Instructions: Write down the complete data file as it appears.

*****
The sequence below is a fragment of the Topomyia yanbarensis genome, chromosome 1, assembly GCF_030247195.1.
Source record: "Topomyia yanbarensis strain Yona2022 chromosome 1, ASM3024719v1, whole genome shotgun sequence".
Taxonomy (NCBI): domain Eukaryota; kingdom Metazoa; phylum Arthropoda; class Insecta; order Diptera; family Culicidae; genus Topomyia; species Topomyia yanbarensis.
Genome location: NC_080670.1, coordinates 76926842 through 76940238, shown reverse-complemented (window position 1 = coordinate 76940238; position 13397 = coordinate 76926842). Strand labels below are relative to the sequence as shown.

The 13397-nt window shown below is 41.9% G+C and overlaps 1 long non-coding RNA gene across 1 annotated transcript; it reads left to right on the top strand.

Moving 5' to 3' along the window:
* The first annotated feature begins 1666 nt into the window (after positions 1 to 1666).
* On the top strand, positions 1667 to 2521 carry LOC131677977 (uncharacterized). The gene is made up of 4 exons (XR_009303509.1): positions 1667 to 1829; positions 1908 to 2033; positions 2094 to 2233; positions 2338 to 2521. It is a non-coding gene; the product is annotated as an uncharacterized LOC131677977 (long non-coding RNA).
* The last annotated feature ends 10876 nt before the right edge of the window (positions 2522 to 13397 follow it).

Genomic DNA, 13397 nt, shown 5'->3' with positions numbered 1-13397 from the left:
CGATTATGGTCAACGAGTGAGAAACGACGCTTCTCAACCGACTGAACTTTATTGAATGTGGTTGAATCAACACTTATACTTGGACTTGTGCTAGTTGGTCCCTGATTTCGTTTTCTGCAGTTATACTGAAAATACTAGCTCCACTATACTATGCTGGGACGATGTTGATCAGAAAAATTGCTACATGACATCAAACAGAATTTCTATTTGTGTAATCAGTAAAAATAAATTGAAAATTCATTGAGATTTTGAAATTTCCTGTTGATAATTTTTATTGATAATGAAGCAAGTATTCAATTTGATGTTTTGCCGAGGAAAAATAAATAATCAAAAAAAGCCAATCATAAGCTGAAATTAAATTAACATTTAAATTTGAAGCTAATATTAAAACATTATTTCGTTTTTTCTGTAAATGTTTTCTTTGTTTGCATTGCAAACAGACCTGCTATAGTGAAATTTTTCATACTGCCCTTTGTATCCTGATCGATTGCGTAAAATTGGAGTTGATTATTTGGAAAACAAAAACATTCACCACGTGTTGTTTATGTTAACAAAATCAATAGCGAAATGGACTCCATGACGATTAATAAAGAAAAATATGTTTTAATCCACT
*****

The sequence below is a fragment of the Topomyia yanbarensis genome, chromosome 1, assembly GCF_030247195.1.
Source record: "Topomyia yanbarensis strain Yona2022 chromosome 1, ASM3024719v1, whole genome shotgun sequence".
Taxonomy (NCBI): domain Eukaryota; kingdom Metazoa; phylum Arthropoda; class Insecta; order Diptera; family Culicidae; genus Topomyia; species Topomyia yanbarensis.
Genome location: NC_080670.1, coordinates 76926842 through 76940238, shown reverse-complemented (window position 1 = coordinate 76940238; position 13397 = coordinate 76926842). Strand labels below are relative to the sequence as shown.

The 13397-nt window shown below is 41.9% G+C and overlaps 1 long non-coding RNA gene across 1 annotated transcript; it reads left to right on the top strand.

Moving 5' to 3' along the window:
* The first annotated feature begins 1666 nt into the window (after positions 1 to 1666).
* On the top strand, positions 1667 to 2521 carry LOC131677977 (uncharacterized). The gene is made up of 4 exons (XR_009303509.1): positions 1667 to 1829; positions 1908 to 2033; positions 2094 to 2233; positions 2338 to 2521. It is a non-coding gene; the product is annotated as an uncharacterized LOC131677977 (long non-coding RNA).
* The last annotated feature ends 10876 nt before the right edge of the window (positions 2522 to 13397 follow it).

Genomic DNA, 13397 nt, shown 5'->3' with positions numbered 1-13397 from the left:
CGATTATGGTCAACGAGTGAGAAACGACGCTTCTCAACCGACTGAACTTTATTGAATGTGGTTGAATCAACACTTATACTTGGACTTGTGCTAGTTGGTCCCTGATTTCGTTTTCTGCAGTTATACTGAAAATACTAGCTCCACTATACTATGCTGGGACGATGTTGATCAGAAAAATTGCTACATGACATCAAACAGAATTTCTATTTGTGTAATCAGTAAAAATAAATTGAAAATTCATTGAGATTTTGAAATTTCCTGTTGATAATTTTTATTGATAATGAAGCAAGTATTCAATTTGATGTTTTGCCGAGGAAAAATAAATAATCAAAAAAAGCCAATCATAAGCTGAAATTAAATTAACATTTAAATTTGAAGCTAATATTAAAACATTATTTCGTTTTTTCTGTAAATGTTTTCTTTGTTTGCATTGCAAACAGACCTGCTATAGTGAAATTTTTCATACTGCCCTTTGTATCCTGATCGATTGCGTAAAATTGGAGTTGATTATTTGGAAAACAAAAACATTCACCACGTGTTGTTTATGTTAACAAAATCAATAGCGAAATGGACTCCATGACGATTAATAAAGAAAAATATGTTTTAATCCACT